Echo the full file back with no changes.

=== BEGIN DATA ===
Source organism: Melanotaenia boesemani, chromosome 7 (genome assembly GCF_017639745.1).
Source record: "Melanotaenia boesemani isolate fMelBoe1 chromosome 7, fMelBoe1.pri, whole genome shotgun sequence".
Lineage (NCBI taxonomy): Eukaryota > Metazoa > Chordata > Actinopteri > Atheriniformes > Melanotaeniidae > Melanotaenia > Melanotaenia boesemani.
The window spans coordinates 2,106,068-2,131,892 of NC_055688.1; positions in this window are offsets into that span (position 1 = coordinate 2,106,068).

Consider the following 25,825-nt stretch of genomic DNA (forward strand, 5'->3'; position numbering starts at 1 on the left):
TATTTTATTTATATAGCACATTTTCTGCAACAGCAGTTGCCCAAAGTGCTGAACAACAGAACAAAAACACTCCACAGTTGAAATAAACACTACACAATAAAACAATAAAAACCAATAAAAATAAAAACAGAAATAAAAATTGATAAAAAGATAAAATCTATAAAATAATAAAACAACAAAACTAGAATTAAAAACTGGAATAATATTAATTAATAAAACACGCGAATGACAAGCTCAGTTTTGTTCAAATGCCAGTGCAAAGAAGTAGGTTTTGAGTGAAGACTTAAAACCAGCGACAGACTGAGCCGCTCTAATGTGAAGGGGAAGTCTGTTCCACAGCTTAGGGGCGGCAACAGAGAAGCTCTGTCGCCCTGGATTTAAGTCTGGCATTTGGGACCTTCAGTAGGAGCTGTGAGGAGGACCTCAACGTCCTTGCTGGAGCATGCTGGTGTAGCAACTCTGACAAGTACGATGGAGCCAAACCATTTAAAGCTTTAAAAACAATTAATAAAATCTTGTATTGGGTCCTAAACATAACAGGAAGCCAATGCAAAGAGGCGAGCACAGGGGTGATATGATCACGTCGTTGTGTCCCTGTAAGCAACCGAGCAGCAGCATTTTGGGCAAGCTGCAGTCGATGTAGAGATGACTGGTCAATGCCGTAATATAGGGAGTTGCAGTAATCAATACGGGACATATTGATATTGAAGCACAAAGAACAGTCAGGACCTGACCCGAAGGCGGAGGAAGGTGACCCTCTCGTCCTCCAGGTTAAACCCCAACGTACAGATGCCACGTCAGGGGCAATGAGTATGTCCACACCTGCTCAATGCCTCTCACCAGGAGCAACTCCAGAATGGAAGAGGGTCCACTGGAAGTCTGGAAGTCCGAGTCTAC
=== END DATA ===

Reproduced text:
Source organism: Melanotaenia boesemani, chromosome 7 (genome assembly GCF_017639745.1).
Source record: "Melanotaenia boesemani isolate fMelBoe1 chromosome 7, fMelBoe1.pri, whole genome shotgun sequence".
Lineage (NCBI taxonomy): Eukaryota > Metazoa > Chordata > Actinopteri > Atheriniformes > Melanotaeniidae > Melanotaenia > Melanotaenia boesemani.
The window spans coordinates 2,106,068-2,131,892 of NC_055688.1; positions in this window are offsets into that span (position 1 = coordinate 2,106,068).

Consider the following 25,825-nt stretch of genomic DNA (forward strand, 5'->3'; position numbering starts at 1 on the left):
TATTTTATTTATATAGCACATTTTCTGCAACAGCAGTTGCCCAAAGTGCTGAACAACAGAACAAAAACACTCCACAGTTGAAATAAACACTACACAATAAAACAATAAAAACCAATAAAAATAAAAACAGAAATAAAAATTGATAAAAAGATAAAATCTATAAAATAATAAAACAACAAAACTAGAATTAAAAACTGGAATAATATTAATTAATAAAACACGCGAATGACAAGCTCAGTTTTGTTCAAATGCCAGTGCAAAGAAGTAGGTTTTGAGTGAAGACTTAAAACCAGCGACAGACTGAGCCGCTCTAATGTGAAGGGGAAGTCTGTTCCACAGCTTAGGGGCGGCAACAGAGAAGCTCTGTCGCCCTGGATTTAAGTCTGGCATTTGGGACCTTCAGTAGGAGCTGTGAGGAGGACCTCAACGTCCTTGCTGGAGCATGCTGGTGTAGCAACTCTGACAAGTACGATGGAGCCAAACCATTTAAAGCTTTAAAAACAATTAATAAAATCTTGTATTGGGTCCTAAACATAACAGGAAGCCAATGCAAAGAGGCGAGCACAGGGGTGATATGATCACGTCGTTGTGTCCCTGTAAGCAACCGAGCAGCAGCATTTTGGGCAAGCTGCAGTCGATGTAGAGATGACTGGTCAATGCCGTAATATAGGGAGTTGCAGTAATCAATACGGGACATATTGATATTGAAGCACAAAGAACAGTCAGGACCTGACCCGAAGGCGGAGGAAGGTGACCCTCTCGTCCTCCAGGTTAAACCCCAACGTACAGATGCCACGTCAGGGGCAATGAGTATGTCCACACCTGCTCAATGCCTCTCACCAGGAGCAACTCCAGAATGGAAGAGGGTCCACTGGAAGTCTGGAAGTCCGAGTCTAC